The area lay empty for one or two centuries, when changing environmental and political conditions made the region habitable again. At that time, during the Migration Period, "new" Frisians (probably descended from a merging of Angles, Saxons, Jutes and Frisii) repopulated the coastal regions. p792) These Frisians consisted of tribes with loose bonds, centred on war bands but without great power. The earliest Frisian records name four social classes, the ethelings ( nobiles in Latin documents) and frilings, who together made up the "Free Frisians" who might bring suit at court, and the laten or liten with the slaves, who were absorbed into the laten during the Early Middle Ages, as slavery was not so much formally abolished, as evaporated. The laten were tenants of lands they did not own and might be tied to it in the manner of serfs, but in later times might buy their freedom. (p202)(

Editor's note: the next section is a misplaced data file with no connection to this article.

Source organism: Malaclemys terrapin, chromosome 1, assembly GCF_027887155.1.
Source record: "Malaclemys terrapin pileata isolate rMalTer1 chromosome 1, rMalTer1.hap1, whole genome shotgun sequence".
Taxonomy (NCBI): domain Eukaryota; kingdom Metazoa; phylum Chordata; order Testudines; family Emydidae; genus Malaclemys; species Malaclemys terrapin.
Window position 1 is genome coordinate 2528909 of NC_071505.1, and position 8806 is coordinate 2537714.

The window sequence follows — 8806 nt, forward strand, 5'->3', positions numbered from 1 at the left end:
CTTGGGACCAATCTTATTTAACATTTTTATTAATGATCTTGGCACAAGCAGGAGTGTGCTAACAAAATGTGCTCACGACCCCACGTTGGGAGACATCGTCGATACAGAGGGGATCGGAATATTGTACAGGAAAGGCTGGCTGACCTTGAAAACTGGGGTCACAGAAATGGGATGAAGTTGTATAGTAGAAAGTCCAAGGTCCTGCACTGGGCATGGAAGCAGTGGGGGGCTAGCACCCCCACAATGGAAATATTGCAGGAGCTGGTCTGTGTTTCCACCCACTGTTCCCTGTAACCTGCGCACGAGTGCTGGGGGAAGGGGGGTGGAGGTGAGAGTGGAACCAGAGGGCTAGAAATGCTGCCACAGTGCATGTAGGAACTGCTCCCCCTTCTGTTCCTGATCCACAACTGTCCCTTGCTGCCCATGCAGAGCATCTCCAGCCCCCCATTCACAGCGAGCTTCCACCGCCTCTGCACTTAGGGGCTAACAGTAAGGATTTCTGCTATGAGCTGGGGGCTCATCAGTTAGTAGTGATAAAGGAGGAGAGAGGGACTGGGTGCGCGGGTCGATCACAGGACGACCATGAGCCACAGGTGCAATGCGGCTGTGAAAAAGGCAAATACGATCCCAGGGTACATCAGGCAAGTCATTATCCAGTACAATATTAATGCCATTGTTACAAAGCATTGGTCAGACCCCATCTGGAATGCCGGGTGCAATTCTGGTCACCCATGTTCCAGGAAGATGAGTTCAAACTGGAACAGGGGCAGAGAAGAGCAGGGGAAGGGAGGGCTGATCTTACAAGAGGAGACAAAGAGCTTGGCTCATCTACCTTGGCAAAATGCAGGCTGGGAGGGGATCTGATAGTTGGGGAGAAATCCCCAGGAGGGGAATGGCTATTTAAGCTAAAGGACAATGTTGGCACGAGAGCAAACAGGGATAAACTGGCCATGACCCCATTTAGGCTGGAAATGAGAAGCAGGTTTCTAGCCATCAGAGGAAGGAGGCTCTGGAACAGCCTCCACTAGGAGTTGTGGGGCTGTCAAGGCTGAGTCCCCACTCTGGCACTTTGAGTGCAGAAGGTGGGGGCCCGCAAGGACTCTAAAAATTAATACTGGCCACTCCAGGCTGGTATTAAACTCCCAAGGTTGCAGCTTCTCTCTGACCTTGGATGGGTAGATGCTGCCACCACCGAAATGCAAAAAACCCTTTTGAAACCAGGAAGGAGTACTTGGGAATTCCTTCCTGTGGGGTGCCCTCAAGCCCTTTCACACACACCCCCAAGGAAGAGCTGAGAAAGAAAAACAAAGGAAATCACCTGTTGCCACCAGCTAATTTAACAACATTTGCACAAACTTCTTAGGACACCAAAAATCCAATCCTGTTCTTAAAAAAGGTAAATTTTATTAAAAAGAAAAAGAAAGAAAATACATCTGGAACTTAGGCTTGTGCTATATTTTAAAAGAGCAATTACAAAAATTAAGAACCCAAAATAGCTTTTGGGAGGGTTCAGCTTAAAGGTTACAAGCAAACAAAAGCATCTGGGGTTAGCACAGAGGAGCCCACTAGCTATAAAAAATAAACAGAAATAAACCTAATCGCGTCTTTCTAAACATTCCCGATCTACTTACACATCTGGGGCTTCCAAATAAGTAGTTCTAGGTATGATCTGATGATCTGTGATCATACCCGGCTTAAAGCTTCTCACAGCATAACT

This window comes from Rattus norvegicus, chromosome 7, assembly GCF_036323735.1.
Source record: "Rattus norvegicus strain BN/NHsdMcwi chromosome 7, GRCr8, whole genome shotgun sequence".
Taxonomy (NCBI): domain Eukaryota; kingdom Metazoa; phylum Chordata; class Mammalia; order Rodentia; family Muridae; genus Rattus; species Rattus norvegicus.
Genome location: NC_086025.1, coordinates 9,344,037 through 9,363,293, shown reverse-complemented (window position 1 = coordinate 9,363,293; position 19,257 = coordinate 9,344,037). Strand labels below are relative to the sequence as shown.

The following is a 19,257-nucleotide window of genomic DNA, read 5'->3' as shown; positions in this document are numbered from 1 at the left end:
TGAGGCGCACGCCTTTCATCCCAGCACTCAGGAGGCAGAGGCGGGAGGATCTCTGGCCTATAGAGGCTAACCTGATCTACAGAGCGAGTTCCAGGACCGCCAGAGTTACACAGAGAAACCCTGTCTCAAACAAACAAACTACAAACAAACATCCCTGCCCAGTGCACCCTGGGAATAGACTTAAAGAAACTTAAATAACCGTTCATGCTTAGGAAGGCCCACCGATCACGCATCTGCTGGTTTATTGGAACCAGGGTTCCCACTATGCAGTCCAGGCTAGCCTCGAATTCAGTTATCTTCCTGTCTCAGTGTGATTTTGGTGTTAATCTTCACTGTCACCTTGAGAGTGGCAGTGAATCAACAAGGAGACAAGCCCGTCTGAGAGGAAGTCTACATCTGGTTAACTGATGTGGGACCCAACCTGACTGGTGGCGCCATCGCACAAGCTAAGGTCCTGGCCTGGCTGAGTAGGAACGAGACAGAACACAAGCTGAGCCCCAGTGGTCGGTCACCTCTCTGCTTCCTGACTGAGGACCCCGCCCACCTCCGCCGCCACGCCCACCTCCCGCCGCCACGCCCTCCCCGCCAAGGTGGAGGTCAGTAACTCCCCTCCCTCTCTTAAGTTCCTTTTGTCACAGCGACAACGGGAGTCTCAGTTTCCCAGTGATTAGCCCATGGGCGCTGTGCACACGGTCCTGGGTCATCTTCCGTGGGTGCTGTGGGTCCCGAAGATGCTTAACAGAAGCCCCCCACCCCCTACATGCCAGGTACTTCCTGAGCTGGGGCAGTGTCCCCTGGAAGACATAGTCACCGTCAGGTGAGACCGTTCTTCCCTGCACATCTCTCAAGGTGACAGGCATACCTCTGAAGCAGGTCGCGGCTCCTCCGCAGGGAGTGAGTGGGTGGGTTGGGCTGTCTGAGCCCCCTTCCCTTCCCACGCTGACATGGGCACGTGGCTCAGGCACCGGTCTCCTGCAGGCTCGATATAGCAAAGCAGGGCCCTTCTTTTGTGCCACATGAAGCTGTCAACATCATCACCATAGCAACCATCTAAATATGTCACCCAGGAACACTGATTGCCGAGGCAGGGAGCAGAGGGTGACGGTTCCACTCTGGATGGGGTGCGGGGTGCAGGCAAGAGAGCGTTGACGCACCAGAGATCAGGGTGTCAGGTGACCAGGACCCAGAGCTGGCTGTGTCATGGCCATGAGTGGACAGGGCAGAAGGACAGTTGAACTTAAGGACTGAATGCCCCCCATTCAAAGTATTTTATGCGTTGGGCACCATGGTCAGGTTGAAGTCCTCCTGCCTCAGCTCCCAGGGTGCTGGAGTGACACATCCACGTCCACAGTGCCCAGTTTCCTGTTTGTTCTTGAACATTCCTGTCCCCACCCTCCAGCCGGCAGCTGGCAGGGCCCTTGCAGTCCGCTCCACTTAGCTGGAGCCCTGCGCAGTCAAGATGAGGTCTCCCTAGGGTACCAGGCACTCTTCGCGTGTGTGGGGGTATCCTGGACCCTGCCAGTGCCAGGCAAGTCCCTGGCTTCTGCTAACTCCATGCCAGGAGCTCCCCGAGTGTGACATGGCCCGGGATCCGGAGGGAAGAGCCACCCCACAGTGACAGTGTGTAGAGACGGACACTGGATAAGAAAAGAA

Under the rule of King Aldgisl, the Frisians came in conflict with the Frankish mayor of the palace Ebroin, over the old Roman border fortifications. Aldgisl could keep the Franks at a distance with his army. During the reign of Redbad, however, the tide turned in favour of the Franks; in 690, the Franks were victorious in the Battle of Dorestad. p795) and their last king Poppo was killed. The victors began plundering and burning heathen sanctuaries. Charles Martel returned with much loot, and broke the power of the Frisian kings for good. The Franks annexed the Frisian lands between the Vlie and the Lauwers. They conquered the area east of the Lauwers in 785, when Charlemagne defeated Widukind. The Carolingians laid Frisia under the rule of grewan, a title that has been loosely related to count in its early sense of "governor" rather than "feudal overlord". (p205) About 100,000 Dutch drowned in a flood in 1228.In 733, Charles Martel sent an army against the Frisians. The Frisian army was pushed back to Eastergoa. The next year the Battle of the Boarn took place. Charles ferried an army across the Almere with a fleet that enabled him to sail up to De Boarn. The Frisians were defeated in the ensuing battle, (